Franklin's future: Rookie running back Johnathan Franklin made the trip to Detroit on the same day he was placed on season-ending injured reserve.

Franklin, a fourth-round pick from UCLA who rushed for 103 yards in Week 3 against the Cincinnati Bengals, declined to discuss his injury situation in the postgame locker room at Ford Field.

He left last Sunday's game against the Minnesota Vikings because of a concussion and a neck injury. McCarthy said it was neck injury that landed Franklin on injured reserve. It was unknown whether Franklin will need surgery.

Mailbag coming: With the long layoff between the Thanksgiving game and the next outing on Dec. 8 against the Atlanta Falcons, the weekly Twitter mailbag will be pushed back to Monday. Tweet your questions to me @RobDemovsky and use the hashtag #PackersMail.

Packers' Week 13 playing time breakdown

November, 30, 2013
A look at the snap counts from the Green Bay Packers' 40-10 loss at the Detroit Lions on Thursday:

Offense (43 total plays)

Quarterback: Matt Flynn 43.

Offensive line: David Bakhtiari 43, T.J. Lang 43, Josh Sitton 43, Don Barclay 37, Evan Dietrich-Smith 18, Marshall Newhouse 16, Lane Taylor 9, Derek Sherrod 6.

Receivers: James Jones 43, Jordy Nelson 43, Jarrett Boykin 31, Myles White 2.

Running backs: Eddie Lacy 25, John Kuhn 22, James Starks 7.

Tight ends: Andrew Quarless 34, Ryan Taylor 8

Noteworthy: Lang moved from right guard to center for the final 25 snaps after Dietrich-Smith left late in the second quarter with a knee injury. It was the second time this month that Lang has played center. He played 42 snaps there on Nov. 10 against the Philadelphia Eagles. Before that, he had never played center in the NFL. Newhouse, who started the previous two games at right tackle while Barclay was out with a knee injury, got his first action at right guard after Lang moved to center. Lane Taylor played the final two series at right guard, while Sherrod played the final series at right tackle for his first action on offense since he broke his right leg nearly two years ago on Dec. 18, 2011. ... Jones and Nelson played every snap for the third time this season.

Defense (81 total plays)

Defensive line: B.J. Raji 46, Ryan Pickett 41, Johnny Jolly 36, Mike Daniels 32, Datone Jones 12, Josh Boyd 11.

Linebackers: A.J. Hawk 81, Brad Jones 70, Clay Matthews 57, Nick Perry 39, Mike Neal 38, Andy Mulumba 26.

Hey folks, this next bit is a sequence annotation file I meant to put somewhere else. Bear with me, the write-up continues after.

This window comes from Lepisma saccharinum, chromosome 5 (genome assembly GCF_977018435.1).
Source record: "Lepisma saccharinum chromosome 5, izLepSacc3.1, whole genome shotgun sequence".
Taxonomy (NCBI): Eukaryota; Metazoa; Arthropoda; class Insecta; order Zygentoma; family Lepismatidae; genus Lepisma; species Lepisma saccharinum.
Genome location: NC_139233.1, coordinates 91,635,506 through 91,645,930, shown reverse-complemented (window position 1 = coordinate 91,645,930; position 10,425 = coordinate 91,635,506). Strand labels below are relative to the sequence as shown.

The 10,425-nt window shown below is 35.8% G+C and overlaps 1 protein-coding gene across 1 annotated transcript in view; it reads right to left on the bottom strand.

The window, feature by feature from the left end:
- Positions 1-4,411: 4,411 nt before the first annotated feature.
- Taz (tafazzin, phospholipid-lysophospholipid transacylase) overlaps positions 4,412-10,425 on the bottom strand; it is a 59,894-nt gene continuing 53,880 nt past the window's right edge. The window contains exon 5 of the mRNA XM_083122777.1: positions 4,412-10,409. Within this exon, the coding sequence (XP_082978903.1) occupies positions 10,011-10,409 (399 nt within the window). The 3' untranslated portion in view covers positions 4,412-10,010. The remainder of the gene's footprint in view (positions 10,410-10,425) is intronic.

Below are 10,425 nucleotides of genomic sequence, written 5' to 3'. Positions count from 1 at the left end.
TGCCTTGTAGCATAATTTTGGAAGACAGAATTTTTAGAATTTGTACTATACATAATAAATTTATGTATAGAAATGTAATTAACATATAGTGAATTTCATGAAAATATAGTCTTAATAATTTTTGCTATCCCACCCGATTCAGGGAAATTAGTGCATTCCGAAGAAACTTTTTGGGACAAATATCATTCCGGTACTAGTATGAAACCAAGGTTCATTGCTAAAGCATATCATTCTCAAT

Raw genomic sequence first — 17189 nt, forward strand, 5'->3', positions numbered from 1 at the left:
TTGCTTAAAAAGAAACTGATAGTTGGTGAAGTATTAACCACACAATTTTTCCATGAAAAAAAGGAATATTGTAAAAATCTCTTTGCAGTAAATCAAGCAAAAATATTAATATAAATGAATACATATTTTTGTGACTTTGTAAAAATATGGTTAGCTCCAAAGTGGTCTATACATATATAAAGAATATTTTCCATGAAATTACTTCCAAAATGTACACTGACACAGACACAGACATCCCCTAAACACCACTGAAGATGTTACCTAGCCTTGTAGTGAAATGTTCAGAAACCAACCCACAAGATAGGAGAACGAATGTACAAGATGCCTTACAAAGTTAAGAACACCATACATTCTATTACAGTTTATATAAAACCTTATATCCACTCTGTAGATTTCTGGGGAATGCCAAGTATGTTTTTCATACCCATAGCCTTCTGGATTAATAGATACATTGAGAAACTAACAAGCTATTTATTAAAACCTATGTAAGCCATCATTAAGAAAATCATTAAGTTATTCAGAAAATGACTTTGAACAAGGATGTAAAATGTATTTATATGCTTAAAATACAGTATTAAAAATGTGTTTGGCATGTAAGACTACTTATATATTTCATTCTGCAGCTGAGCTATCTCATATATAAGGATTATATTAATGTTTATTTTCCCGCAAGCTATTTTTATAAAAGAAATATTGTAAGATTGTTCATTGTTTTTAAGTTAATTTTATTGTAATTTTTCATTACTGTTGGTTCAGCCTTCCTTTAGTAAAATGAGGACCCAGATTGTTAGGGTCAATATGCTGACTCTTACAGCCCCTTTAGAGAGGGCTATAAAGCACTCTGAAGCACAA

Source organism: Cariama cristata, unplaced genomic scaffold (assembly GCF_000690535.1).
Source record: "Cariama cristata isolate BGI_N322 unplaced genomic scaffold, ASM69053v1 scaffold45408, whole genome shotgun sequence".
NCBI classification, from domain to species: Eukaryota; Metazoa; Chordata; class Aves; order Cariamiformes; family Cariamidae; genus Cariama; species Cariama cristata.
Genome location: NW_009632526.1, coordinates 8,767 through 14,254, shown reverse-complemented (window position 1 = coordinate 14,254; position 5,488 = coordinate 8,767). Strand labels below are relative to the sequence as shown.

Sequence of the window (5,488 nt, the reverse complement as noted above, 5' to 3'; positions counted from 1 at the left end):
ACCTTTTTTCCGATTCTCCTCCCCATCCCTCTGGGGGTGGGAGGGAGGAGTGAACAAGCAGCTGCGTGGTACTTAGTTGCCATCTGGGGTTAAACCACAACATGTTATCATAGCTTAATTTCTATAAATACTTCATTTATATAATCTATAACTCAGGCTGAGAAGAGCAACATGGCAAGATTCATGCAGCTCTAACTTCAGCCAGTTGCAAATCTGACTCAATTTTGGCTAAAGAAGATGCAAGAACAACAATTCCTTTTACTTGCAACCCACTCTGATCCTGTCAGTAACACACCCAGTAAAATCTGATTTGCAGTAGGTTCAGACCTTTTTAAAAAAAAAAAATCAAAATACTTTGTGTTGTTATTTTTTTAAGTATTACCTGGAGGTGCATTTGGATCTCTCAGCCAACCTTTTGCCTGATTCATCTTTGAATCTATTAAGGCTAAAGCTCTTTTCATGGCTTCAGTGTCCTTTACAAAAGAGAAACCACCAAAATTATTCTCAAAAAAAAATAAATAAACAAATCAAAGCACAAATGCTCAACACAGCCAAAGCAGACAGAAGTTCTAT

Defensive backs: Morgan Burnett 81, Tramon Williams 81, Sam Shields 81, Davon House 65, M.D. Jennings 64, Micah Hyde 13, Sean Richardson 11, Chris Banjo 6.

Noteworthy: In a five-day stretch, the Packers played 161 defensive snaps in two games combined, including Sunday’s tie against the Minnesota Vikings. Only Burnett played all 161 snaps. Hawk played 159 and Williams 157. ... Datone Jones played his lowest percentage of snaps (15 percent) this season in part because defensive coordinator Dom Capers did not use his dime package, which features Jones as an inside pass-rusher. ... Boyd was active instead of Jerel Worthy likely because Boyd is better against the run. ... Perry played for only the second time in the last seven games. He missed five games because of foot and ankle injuries. His strip-sack of Lions quarterback Matthew Stafford led to the Packers’ only touchdown of the game, a fumble return by Burnett.

Top special teams contributors (27 total snaps): Jarrett Bush 25, Mulumba 24, House 20, Jennings 18, Richardson 18, Banjo 17, Kuhn 15, Ryan Taylor 15, Daniels 14, Burnett 13, Hyde 12, Victor Aiyewa 12.
GREEN BAY, Wis. – The Green Bay Packers promoted linebacker Victor Aiyewa to the active roster from the practice squad shortly before they boarded the plane Wednesday for their Thanksgiving game at the Detroit Lions.

Aiyewa, a first-year player from the University of Washington, was signed to the practice squad on Oct. 15.

He replaced rookie running back Johnathan Franklin, who sustained a concussion while returning a kickoff in Sunday’s game against Minnesota and was placed on injured reserve.

It ended up-and-down season for Franklin, the fourth-round pick from UCLA. He rushed for 103 yards in Week 3 against Cincinnati but fumbled on a key fourth-down play late in that loss. Franklin had not had a carry since Oct. 20 against Cleveland.